Less is more in this East London house transformation
Whittaker Parsons creates House for a Doctor, a sensitive and contemporary conversion of a former corner shop into a house in Bethnal Green, East London
Most London home renovations involve dismantling or removing, whether it’s adding a nightclub and home gym to a Belgravia stucco heap or adding a kitchen extension to a Victorian red brick in east London.
Architects Whittaker Parsons took a different approach when converting a former mom and pop shop in Bethnal Green. The architects removed an inferior extension, replaced it with a courtyard garden (including a built-in bench and beehive) and set about making better use of less space in this east London home conversion.
Designed to accommodate three medical professionals in different shift (and WFH) patterns, the architects actually sacrificed six square feet of floor plan and instead focused on creating seamlessly connected work and living spaces that can be easily locked for privacy reasons.
House conversion in East London for flexible living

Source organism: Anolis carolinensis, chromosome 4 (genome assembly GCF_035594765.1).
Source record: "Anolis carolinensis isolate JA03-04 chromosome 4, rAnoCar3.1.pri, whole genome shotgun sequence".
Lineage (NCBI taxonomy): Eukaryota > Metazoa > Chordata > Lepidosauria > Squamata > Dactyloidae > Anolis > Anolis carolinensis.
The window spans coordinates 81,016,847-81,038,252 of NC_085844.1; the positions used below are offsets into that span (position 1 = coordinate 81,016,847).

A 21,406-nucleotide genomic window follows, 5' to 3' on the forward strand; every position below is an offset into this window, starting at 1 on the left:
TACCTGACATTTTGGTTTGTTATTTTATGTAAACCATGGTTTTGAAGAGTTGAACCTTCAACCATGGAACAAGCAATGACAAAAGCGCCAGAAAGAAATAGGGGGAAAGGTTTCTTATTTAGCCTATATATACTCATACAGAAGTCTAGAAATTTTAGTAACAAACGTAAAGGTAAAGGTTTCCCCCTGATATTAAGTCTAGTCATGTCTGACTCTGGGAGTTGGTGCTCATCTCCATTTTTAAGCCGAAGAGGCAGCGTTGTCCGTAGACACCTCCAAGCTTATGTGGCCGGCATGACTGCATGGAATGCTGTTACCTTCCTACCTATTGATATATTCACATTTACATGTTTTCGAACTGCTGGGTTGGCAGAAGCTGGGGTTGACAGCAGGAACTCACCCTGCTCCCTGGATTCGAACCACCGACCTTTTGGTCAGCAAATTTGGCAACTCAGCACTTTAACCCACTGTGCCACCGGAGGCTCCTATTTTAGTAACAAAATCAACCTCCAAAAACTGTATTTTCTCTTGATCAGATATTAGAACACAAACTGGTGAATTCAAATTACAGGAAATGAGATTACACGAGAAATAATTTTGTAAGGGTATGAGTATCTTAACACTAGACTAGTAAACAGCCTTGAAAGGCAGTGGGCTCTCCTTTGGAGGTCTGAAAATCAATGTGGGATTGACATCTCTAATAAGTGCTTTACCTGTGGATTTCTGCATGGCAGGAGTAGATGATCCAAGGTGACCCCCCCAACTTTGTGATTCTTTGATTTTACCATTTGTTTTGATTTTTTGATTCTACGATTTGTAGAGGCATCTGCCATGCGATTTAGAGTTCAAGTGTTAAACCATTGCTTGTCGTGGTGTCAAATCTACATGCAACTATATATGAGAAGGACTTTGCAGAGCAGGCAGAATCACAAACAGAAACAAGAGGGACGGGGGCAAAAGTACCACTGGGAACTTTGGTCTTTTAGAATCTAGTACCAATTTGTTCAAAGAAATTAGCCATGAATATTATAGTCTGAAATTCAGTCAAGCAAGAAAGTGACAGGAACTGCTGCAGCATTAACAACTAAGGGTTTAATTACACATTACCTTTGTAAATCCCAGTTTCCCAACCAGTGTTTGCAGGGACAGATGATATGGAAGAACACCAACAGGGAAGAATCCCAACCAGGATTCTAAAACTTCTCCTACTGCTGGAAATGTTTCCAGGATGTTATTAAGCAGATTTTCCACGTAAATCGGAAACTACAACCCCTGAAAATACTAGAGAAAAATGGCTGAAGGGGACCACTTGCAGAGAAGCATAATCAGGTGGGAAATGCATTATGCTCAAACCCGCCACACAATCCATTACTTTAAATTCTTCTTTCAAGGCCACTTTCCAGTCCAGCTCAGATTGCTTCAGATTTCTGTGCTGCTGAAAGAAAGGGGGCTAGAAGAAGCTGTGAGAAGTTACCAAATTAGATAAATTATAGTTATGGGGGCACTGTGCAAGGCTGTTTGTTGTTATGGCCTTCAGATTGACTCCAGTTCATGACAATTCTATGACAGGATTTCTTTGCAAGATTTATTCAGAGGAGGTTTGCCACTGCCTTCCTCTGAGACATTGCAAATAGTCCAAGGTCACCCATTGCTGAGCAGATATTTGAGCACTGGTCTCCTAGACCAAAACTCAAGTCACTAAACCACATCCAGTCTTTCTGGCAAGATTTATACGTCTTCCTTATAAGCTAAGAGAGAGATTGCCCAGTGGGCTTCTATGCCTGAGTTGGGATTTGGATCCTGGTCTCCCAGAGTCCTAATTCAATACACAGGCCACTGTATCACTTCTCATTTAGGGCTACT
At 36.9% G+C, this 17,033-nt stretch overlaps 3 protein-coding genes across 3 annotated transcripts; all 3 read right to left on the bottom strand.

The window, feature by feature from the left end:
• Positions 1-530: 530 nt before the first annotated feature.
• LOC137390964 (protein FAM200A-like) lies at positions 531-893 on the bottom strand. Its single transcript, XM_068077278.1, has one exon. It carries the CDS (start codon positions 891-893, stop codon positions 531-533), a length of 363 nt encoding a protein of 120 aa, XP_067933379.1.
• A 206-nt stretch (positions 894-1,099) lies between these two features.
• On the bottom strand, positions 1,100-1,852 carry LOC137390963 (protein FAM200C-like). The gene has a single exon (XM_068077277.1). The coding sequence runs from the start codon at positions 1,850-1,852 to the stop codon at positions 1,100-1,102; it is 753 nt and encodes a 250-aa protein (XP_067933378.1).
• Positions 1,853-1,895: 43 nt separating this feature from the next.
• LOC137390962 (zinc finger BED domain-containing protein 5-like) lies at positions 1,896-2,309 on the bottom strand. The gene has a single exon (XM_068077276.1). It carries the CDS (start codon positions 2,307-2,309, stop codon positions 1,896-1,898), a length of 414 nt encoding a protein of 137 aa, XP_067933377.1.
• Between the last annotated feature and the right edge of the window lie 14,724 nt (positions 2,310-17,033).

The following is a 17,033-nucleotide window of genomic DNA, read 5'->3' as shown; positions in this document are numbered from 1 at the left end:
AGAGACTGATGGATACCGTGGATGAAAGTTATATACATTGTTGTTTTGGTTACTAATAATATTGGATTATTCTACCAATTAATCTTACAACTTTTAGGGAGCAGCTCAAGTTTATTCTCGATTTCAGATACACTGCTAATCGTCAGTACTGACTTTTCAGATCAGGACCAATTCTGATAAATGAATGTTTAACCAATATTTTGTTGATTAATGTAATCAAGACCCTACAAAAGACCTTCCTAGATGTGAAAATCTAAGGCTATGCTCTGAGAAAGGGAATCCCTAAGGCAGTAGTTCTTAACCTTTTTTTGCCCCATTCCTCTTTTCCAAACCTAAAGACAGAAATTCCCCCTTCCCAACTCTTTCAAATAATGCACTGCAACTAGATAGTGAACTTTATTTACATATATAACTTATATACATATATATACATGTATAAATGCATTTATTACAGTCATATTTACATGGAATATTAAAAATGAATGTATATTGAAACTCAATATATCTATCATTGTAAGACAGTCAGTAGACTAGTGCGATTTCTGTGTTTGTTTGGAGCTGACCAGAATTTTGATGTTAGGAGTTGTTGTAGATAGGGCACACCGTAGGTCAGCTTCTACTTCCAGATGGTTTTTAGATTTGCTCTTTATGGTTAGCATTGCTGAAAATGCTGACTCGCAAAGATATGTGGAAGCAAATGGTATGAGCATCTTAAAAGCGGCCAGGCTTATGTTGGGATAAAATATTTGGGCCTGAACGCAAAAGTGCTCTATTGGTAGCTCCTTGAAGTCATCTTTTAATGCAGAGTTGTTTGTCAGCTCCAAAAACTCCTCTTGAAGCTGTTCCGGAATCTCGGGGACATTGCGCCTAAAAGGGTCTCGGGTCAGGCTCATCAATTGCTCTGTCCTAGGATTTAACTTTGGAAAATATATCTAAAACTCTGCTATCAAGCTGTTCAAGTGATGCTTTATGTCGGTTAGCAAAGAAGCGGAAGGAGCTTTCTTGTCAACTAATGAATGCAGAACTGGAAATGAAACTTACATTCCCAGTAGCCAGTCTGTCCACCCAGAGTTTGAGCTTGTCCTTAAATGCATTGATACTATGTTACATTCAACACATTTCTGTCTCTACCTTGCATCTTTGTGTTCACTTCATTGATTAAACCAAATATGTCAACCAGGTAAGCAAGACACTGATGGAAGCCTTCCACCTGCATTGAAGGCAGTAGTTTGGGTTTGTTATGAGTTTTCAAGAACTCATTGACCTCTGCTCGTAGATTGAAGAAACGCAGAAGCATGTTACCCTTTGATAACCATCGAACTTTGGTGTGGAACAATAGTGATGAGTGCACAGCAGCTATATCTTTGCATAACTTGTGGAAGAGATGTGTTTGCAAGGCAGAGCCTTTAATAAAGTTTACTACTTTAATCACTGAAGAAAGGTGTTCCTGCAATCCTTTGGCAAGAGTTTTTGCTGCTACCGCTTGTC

Whittaker Parsons, founded in 2015 by Camilla Parsons and Matthew Whittaker, strove to use salvaged and affordable materials whenever possible. The house now surrounds a new, light-flooded, double-height entrance hall, which is lined with raw plaster and realigns the original staircase. Existing floorboards were sanded and re-laid by hand, the steps and the structure of the stairs were carefully dismantled before being reinstalled. The new staircase offers additional storage space and space for a plywood-lined loo.
In the meantime, the architects have taken up existing dark green glazed tiles that shape the design of the new bathroom, kitchen and glazing and form a dramatic contrast to the raw plastered walls.
The architects, whose résumé includes the Gentle Monster London flagship store, have also improved insulation and energy use by adding new double-glazed wooden sliding windows and insulation in the floors, attics and masonry walls within this east London house conversion installed.
“The House for a Doctor project achieves more with less,” emphasize the architects, “and demonstrates that we can create sustainable urban houses that promote well-being through good design and careful construction.”